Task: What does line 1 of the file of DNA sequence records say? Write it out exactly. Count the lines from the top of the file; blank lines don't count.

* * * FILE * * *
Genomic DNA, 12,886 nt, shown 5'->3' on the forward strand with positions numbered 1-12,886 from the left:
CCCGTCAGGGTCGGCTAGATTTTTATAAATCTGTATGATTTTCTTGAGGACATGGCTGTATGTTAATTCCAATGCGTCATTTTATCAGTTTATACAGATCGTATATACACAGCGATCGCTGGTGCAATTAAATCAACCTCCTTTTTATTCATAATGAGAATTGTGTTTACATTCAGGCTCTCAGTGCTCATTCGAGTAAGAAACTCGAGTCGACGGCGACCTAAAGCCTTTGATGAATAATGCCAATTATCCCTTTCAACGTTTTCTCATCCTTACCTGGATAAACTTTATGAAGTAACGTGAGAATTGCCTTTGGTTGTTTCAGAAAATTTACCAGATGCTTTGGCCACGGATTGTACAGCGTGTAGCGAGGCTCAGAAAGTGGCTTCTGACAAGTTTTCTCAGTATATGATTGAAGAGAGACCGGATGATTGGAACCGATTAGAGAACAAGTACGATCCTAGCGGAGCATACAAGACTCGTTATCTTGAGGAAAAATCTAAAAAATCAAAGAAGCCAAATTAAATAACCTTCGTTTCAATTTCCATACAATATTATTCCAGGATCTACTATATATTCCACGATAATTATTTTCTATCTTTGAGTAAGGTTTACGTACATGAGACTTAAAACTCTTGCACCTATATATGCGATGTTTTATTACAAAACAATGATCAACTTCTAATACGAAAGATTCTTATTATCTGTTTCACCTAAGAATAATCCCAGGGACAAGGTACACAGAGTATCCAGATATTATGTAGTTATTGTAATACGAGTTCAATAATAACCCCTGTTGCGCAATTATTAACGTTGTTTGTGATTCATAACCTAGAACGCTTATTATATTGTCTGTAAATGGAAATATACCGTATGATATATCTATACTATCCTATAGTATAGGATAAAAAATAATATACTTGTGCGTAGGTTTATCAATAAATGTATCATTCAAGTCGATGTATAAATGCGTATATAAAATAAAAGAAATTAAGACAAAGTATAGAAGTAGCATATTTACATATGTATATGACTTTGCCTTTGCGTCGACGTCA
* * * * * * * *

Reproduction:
Genomic DNA, 12,886 nt, shown 5'->3' on the forward strand with positions numbered 1-12,886 from the left: